[Skip to Content]

Upstate’s Clinical Pastoral Education program celebrates milestone with first reunion

Upstate Medical University’s Clinical Pastoral Education program is celebrating its 20th year with a reunion May 6. 

About 65 alumni from around the country are expected to attend, coming from as far away as Los Angeles, Washington, D.C., and Rhode Island. The event, to be held in the Academic Building, will feature a keynote address by Angela Rudert, PhD, a senior lecturer in religion at Colgate University.  

Upstate’s program is the only one of its kind in Central New York and one of about 300 across the country. To date, 150 interns have gone through the program, which offers various levels of training based on the student’s goals. For those interns who desire the gold standard of board chaplaincy certification, they complete of a minimum of 1,600 hours of training along with earning a master’s degree in divinity or field of theology, an additional 2,000 hours post-training, ecclesial endorsement, and finally meet with a national certification committee.  

A handful of graduates who have obtained board chaplaincy certification now serve at Upstate and other local health care institutions, including St. Joseph’s Health Hospital, Crouse Hospital, the VA Medical Center and Loretto.  

Clinical Pastoral Education (CPE) is experiential theological education designed to improve the quality of spiritual care offered by spiritual caregivers of all faiths and levels of experience. Upstate’s program uses an action-reflection model of learning that integrates the components of spiritual care, personal and theological reflection, supervision, peer review and supportive group process. It is accredited through the Association for Clinical Pastoral Education and led by the Rev. Terry Ruth Culbertson, MDIV, BCC, CT, an ACPE certified clinical pastoral educator.  

When she arrived at Upstate 20 years ago to start the program, Culbertson said three part-time chaplains were sharing one full-time position: a Catholic priest, a Protestant minister and a Jewish rabbi.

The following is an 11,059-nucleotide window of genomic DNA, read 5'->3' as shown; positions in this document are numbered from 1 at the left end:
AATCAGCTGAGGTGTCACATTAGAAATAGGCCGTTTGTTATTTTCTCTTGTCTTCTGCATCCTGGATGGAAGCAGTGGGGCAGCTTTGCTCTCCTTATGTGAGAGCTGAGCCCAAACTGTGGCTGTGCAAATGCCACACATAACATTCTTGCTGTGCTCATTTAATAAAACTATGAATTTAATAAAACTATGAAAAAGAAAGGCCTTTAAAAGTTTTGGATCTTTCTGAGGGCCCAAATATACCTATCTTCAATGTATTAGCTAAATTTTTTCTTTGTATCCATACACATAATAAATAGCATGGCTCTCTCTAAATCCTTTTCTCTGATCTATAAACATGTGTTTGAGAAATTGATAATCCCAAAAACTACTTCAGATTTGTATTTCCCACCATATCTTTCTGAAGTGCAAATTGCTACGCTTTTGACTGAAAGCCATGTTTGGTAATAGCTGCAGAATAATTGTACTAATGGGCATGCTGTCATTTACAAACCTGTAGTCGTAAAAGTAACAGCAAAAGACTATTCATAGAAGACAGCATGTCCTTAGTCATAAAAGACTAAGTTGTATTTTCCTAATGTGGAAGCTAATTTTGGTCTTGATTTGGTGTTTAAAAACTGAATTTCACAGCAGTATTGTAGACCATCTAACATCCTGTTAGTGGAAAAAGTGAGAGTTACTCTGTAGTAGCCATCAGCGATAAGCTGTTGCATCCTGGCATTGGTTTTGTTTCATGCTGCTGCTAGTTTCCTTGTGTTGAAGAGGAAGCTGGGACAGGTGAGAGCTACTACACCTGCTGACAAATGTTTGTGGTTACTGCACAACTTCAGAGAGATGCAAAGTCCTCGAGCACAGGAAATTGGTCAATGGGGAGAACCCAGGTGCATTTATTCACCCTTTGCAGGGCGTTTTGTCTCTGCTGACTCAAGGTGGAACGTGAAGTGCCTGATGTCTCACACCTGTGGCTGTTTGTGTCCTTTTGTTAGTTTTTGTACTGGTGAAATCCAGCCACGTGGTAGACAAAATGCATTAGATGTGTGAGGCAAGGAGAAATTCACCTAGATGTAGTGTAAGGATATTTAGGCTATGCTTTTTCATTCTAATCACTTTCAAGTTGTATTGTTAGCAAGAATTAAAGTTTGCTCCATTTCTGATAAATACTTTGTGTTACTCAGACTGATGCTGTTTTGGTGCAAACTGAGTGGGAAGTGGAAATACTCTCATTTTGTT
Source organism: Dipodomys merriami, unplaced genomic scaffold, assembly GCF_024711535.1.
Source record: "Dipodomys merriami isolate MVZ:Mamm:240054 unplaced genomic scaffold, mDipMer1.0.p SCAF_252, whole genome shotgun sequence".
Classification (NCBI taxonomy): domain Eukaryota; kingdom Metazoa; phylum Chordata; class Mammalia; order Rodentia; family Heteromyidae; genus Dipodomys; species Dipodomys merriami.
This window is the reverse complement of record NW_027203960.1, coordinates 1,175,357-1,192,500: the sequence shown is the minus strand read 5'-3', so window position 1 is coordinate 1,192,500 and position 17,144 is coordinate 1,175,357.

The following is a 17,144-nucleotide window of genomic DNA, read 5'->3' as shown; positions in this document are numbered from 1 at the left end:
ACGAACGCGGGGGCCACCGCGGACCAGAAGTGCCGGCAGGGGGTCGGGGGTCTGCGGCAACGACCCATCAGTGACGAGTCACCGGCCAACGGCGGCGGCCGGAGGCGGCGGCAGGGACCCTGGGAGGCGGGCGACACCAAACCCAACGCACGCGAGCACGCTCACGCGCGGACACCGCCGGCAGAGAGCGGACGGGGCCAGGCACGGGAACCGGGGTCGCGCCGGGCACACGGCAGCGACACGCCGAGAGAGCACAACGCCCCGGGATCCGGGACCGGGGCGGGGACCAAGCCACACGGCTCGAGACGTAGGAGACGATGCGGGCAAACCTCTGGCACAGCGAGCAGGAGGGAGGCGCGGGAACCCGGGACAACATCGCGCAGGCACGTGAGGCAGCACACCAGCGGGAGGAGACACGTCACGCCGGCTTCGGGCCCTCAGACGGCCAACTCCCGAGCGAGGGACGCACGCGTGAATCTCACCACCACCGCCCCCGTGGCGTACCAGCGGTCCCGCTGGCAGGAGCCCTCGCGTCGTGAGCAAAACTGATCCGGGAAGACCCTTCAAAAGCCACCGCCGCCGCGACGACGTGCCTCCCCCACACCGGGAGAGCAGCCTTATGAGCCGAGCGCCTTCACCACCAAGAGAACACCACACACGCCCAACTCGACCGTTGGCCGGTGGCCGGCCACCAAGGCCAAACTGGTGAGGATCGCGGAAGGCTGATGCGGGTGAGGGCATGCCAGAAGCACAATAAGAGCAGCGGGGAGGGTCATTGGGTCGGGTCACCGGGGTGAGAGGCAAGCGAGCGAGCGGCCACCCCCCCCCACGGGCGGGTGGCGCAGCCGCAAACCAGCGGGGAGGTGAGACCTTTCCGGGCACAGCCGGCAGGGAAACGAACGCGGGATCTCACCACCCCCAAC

“Upstate’s leadership wanted to develop a more comprehensive professional program beyond denominations that integrated spiritual care for the benefit of those we serve in our overall patient care,” she said 

“We believe that spirituality is much bigger than just an identified faith tradition, yet some people want that identified faith tradition as it is very comforting,” Culbertson said. “We assess the spiritual needs of each person to determine what interventions will be most meaningful to the patient, their loved ones, and even staff.” 

Chaplain interns join regular interdisciplinary rounds on assigned clinical units such as oncology, orthopedics, or neurology and chart in the medical record. Level II students can develop a clinical specialty, such as Palliative Care. All interns serve as the duty chaplain, providing evening coverage in the Emergency Department, following referrals and responding to traumas. Culbertson said the students become spiritual specialists over time in the clinical areas in which they round.

“We stress that Upstate cares about the mind, the body and the spirit of each person to offer holistic care,” Culbertson said.